A polarization maintaining (PM) fibre is one in which the two lowest modes have orthogonal linear polarizations. This is created by breaking the rotational symmetry of the index, as shown here:
So you can couple into just the horizontal mode, or just the vertical mode, or both. If you couple into both, then the output will be a coherent sum of two linear polizations, ie, elliptical in general. You might get (un)lucky, and see a linear polarization, if the phase is just right. But after a few minutes or hours, the temperature of the fibre may drift, and change the relative output phase of the two modes. Thus a previously linear phase will become circular.
In other words, a PM fibre can be thought of as a kind of variable phase wave plate. In the lab, we buy "zero order" quarter-wave and half-wave plates to make sure they are insensitive to temperature drift. A fibre is however about a million lambda long. I'm not sure what the absolute relative phase is, but it is empirically observed to be unstable.
So, how does one make sure the input is aligned to the mode axes?
Quick and dirty
First, pay attention to the "tab" in the connector. To within some spec, manufacturers align the slow axis of the fibre with the this tab. So make sure it is pointing along one of the axes of your polarizing beam splitter cube (PBSC), and that's a good starting point. But which axis? See this document for further discussion of what the "slow" and "fast" axes are, how they relate to the construction of the connector. Most likely, if you are taking the beam transmitted through a PBSC, then its polarization is vertical ("s"), and the key for the fibre should be in the horizontal plane (if it is aligned to the slow axis, which is standard). This is a good starting point.
However interference is unfortunately a homodyne effect. In other words, a 1% impure polarization, when drifting through all relative phases, can cause a 20% change in power. In applications where power stability is important, you need to do better.
So, here's how to know you have the input polarization aligned with the fibre axes:
1. Input: Set up polarized light into the fibre, through a half-wave plate.
2. Output: collimate, send through a half-wave plate, and then a PBSC. Put a photodiode after the PBSC. (You could also have a PBSC that rotates, there's one of these kicking around the lab.)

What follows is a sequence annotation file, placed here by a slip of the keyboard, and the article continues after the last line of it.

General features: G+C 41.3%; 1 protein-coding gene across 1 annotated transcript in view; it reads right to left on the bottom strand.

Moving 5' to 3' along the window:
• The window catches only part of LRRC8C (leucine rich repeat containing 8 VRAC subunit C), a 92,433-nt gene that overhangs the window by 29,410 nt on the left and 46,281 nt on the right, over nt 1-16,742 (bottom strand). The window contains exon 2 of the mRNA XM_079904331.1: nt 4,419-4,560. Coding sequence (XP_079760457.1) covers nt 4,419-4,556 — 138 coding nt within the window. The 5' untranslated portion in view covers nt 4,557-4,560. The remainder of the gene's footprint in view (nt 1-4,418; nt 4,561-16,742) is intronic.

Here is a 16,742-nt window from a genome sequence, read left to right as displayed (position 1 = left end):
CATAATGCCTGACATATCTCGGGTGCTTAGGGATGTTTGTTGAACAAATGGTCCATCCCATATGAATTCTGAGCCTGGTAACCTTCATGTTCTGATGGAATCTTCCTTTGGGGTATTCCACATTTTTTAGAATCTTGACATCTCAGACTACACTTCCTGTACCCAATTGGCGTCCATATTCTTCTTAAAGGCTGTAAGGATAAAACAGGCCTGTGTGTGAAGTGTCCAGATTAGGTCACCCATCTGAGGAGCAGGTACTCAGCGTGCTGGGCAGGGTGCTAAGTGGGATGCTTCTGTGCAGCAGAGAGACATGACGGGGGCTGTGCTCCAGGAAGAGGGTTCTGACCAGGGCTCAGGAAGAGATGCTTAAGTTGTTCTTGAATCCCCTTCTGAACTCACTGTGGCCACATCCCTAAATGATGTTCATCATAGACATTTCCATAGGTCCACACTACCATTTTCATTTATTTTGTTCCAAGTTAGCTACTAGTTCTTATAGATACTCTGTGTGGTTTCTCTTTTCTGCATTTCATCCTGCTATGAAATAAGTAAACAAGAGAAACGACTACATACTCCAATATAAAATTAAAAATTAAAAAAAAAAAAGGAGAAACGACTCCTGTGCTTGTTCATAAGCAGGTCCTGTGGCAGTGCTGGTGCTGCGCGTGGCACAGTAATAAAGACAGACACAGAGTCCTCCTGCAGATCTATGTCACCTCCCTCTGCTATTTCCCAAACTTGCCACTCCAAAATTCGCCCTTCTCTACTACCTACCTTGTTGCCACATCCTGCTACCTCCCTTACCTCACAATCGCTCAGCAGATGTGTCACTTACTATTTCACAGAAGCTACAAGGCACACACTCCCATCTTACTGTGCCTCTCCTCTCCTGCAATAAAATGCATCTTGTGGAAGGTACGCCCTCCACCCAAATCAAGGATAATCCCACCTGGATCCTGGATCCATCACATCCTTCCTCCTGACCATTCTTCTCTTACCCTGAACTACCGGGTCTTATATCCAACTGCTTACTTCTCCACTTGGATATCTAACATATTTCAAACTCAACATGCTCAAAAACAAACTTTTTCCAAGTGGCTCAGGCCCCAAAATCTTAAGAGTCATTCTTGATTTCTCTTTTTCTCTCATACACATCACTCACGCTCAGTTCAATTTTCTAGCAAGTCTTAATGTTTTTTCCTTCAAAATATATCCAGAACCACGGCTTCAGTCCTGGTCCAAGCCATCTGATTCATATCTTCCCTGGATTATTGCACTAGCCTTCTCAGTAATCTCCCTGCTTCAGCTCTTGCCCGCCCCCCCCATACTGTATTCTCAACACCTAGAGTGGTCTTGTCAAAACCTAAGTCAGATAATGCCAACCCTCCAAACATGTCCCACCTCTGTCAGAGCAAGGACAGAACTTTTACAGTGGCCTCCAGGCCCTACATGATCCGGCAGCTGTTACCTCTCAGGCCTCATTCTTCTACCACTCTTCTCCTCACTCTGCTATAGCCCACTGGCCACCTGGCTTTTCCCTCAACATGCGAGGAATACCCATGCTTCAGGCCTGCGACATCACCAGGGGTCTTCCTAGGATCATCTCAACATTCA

3. Measure the visibility of the output, but rotating the output half-wave plate. Visibility is (max-min)/(max+min). In the ideal setup, you would have the waveplate on a motorized rotation stage, since you want to monitor visibility for the next few steps.
4. Maximize the visibility by rotating the input half-wave plate.
5. Now you need to change the relative phase delay of the two fibre polarization modes. This can be done either by heating the fibre (holding it in your hand is sufficient) or by flexing/stressing it. Be careful not to damage the fibre, it has a minimum bending radius.
If in step 5, you see the visibility go down, then you're not aligned to the fibre axes. Go back to step 4. If the visibility is never robust against fibre phase change, then the input polarization may be impure, or your fibre may be multimode.
Dan's Quick and Dirty
Using the setup described above, with the photodiode measuring the power in the beam reflected by the PBS. First you want a good trace of the photodiode voltage, set the scope to have time per division on the order of seconds so that when you slowly and periodically perturb the fiber, tens of oscillations can be seen on the screen. Once you have the roughly aligned the input half-wave plate, adjust the output half-wave plate to give the largest possible photodiode voltage. Then while constantly perturbing the fiber, I recommend gently bending away from coupling optics, locally scan the angular position of the input half-wave plate. The optimum alignment will correspond to the largest photodiode signal that is least sensitive to perturbations. You will likely have to readjust the position of the output half-wave plate depending on how well the polarization is initially aligned.